Virtual Reality, a new drug-free medicine.
The medical world has started using the immersive technique more and more frequently as a therapeutic tool. There’s a lot of exciting research now which is being brought to life, partly enabled by the wild dolphin experience of the Dolphin Swim Club. Studies show that, yes indeed, swimming with virtual wild dolphins can help patients to reduce their pain, anxiety and enhance well-being, just by bringing ‘fun’ into healthcare.

Here are some examples of studies currently conducted.

Virtual Medicine

Since the beginning of the project, VR experiences of the Dolphin Swim Club have been part of several scientific medical research all over the world. Professor Wim Veling of the University Medical Center in Groningen has used them for the treatment of hospitalized patients, suffering from depression, anxiety disorders and psychoses. Early 2019 the latest study with 50 patients shows a very positive outcome of treatment by Virtual Reality compared by regular, validated relaxation exercises. The outcome of this study will be published later in 2019

‘s Heeren Loo, a Dutch mental health institution, dedicated to the lifelong support of over 10,000 clients with a mental disorder conducted a study with mild mentally disabled patients, suffering from severe stress complaints. Although the number of patients was rather small (below 15) the outcome was beyond expectations, showing that in 82% of the cases there was a significant improvement in relaxation and well-being realized. The individual stories of some of the participants were overwhelming, and an extra motivation for both the crew of the Dolphin Swim Club and the medical staff of ‘s Heeren Loo to intensify the collaboration by installing a dolphin-room at the premises, as well as providing the Wild Dolphin UnderwaterVR in various aqua therapies.

A young girl with autism, who suffered from insomnia for over 4 years, responded so well to the virtual wild dolphins’ experience, that she now owns VR goggles herself. Every evening before going to bed, she wishes the dolphins good night and no longer has any problems falling asleep.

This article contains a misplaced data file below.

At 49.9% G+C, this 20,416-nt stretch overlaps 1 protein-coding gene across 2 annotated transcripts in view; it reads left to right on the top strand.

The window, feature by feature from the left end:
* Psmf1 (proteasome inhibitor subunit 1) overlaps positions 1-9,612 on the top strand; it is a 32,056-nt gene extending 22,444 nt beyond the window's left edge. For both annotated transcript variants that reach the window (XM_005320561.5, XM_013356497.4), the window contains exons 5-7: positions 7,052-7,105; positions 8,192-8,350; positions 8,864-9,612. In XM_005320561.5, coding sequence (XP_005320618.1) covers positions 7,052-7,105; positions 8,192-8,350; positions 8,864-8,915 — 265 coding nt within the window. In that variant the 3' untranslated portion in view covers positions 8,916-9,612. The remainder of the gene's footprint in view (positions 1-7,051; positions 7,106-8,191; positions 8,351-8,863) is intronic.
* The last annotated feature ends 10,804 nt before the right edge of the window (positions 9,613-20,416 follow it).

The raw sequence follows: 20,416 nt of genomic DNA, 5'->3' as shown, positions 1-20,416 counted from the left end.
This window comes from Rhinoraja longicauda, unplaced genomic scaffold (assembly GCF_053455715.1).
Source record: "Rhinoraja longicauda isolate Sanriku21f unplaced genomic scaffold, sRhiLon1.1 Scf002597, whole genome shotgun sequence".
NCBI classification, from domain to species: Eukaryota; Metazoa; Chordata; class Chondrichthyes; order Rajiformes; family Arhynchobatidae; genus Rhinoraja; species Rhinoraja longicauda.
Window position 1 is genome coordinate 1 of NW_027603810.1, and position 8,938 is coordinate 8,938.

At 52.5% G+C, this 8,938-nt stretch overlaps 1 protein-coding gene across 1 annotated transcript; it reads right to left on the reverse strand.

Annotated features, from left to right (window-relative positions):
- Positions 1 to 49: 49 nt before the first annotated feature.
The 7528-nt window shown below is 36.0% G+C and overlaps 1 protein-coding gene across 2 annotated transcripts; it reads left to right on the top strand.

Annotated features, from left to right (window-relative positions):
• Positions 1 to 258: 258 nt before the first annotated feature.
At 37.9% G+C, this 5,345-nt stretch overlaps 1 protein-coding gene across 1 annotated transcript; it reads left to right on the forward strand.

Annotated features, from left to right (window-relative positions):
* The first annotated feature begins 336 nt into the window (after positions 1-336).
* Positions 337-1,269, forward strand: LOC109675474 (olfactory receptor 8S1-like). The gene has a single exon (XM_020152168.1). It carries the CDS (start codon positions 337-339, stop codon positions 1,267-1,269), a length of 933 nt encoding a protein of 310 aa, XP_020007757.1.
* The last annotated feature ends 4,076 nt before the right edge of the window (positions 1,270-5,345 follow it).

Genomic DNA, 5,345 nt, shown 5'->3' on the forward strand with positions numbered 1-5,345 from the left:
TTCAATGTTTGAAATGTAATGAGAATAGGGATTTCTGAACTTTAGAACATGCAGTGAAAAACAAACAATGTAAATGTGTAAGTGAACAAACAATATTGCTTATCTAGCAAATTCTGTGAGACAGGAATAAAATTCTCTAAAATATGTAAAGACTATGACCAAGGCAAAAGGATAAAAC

The Cedars-Sinai Hospital in Los Angeles used the footage for a study on pain relief. It has been found that virtual therapy can help reduce pain by 52%. More studies, on the duration of the reduction, must be conducted, but the immediate effects are very promising.

Stanford University uses the Wild Dolphin VR experiences in both the preparation of young heart patients just before undergoing surgery, but also in general for relaxation purposes in the Lucile Packard Children’s Hospital.

Pain management

As some pregnant women are experimenting with VR headsets to ease the pains of childbirth, burn victims start using Virtual Reality to lessen the severe pain of having their bandages changed. Now, new research from Cedars-Sinai Medical Center in Los Angeles supports the growing belief that therapeutic VR can safely and effectively reduce severe pain in hospitalised patients.

Virtual Reality can significantly lessen people’s pain signals, especially in those who experience more severe pain. At Cedars-Sinai Medical Center140 patients suffering from orthopedic pain to cancer pain were divided into two groups. One group had Virtual Reality experiences, ranging from mountain scenery to swimming with wild dolphins, while the other group watched health and wellness videos on TV. Patients were instructed to watch the content three times daily for 10 minutes at a time and whenever they experienced extra pain. On a pain scale from zero to 10, the VR group said their pain scores went down by approximately two points, while the TV group experienced only about half a point decrease in pain. Most notably, patients with the most severe pain reported the greatest benefits from the Virtual Reality experience, with their pain score dropping roughly three points. These findings suffest Virtual Reality may be a safe, effective and drug-free solution to treat pain.

Study author Dr Brennan Spiegel, Professor of Medicine and Public Health and Director of Health Services Research at Cedars-Sinai Medical Center, believes that Virtual Reality can engage patients in managing pain and distress without reaching for a potentially addictive pill. Because even if the means by which the pain reduction is achieved is virtual, the difference patients feel in their pain is real.

Research Collaborators

The child was tearing up and trying hard not to cry in front of his father. The boy was provided a VR headset with a relaxation program that showed dolphins swimming underwater. “He was so focused on the visualization we were able to put him in a splint in no time,” Elliott says. “He kept saying, ‘I see the dolphins.’ He got through it without crying.”

Courtney Elliot, Clinical Director of the emergency department- Mount Vernon Hospital- Virginia USA